In 1990, he sat in the director's chair directing episodes of the popular CBS sitcom Evening Shade starring Burt Reynolds. He also made a string guest appearances on shows like The Drew Carey Show, The Larry Sanders Show, and as eccentric writer Jose Chung in the television series The X-Files ("Jose Chung's From Outer Space"), Millennium ("Jose Chung's Doomsday Defense") and as the original voice of "The Dirty Bubble" in the animated series SpongeBob SquarePants before he was replaced by Tom Kenny. Reilly was nominated for Emmy Awards in 1998 and 1999 for his performances in The Drew Carey Show and Millennium, respectively.
Reilly was a longtime teacher of acting at HB Studio, the acting studio founded by Herbert Berghof and made famous by Berghof and his wife, the renowned stage actress Uta Hagen. His acting students included Lily Tomlin, Bette Midler, and M*A*S*H star & semi-regular Match Game panelist Gary Burghoff.
Reilly had a voice role in three films by Don Bluth; All Dogs go to Heaven as Killer in 1989, Rock-a-Doodle as Hunch in 1991 and A Troll in Central Park as King Llort in 1994. In each one, his role is as the villain's dim-witted sidekick.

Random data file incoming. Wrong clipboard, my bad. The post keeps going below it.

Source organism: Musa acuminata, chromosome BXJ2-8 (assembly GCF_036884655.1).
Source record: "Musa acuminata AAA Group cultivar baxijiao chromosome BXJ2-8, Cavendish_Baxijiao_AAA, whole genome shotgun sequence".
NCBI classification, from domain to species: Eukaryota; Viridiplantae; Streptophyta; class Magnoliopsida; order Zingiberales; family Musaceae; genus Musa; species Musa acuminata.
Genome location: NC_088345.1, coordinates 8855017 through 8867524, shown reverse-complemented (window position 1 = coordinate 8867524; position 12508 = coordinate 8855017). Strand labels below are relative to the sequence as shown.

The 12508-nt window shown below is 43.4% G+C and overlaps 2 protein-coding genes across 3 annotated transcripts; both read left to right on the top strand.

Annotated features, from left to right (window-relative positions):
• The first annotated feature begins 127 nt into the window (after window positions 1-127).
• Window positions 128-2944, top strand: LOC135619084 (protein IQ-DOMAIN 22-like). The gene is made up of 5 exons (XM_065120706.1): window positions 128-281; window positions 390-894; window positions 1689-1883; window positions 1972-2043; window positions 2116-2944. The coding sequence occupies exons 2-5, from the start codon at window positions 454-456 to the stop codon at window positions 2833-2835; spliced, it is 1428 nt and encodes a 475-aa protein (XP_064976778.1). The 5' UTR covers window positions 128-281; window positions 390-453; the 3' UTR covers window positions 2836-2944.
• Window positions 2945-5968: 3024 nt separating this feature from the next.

Charles didn't publicly affirm his homosexuality until his one-man show, Save It for the Stage. However, much like fellow game-show regular Paul Lynde of the same era, Reilly played up a campy on-screen persona. In many episodes of Match Game, he would lampoon himself by briefly affecting a deep voice and the nickname "Chuck," and self-consciously describing how "butch" he was. He mentioned in a 2002 interview with Entertainment Tonight that he felt no need to note this and that he never purposely hid being gay from anyone. Patrick Hughes III, a set decorator and dresser, was Reilly's domestic partner; the two met backstage while Reilly appeared on the game show Battlestars and lived together in Beverly Hills.
In 2004, his final performance of the play was filmed as the basis for an autobiographical independent film titled The Life of Reilly. Charles became ill with respiratory problems while filming and retired from directing and performing immediately after the final day of shooting. The show premiered in March 2006 at the South by Southwest film festival and Reilly's performance in the film received great acclaim. Reilly canceled his personal appearance at South by Southwest due to illness and by the time the film premiered he had been hospitalized.
On May 25, 2007, Charles passed away of pneumonia at his home and his body was cremated. That weekend, the Game Show Network honored Reilly with a special tribute of airing his funniest episode and most memorable moments of Match Game.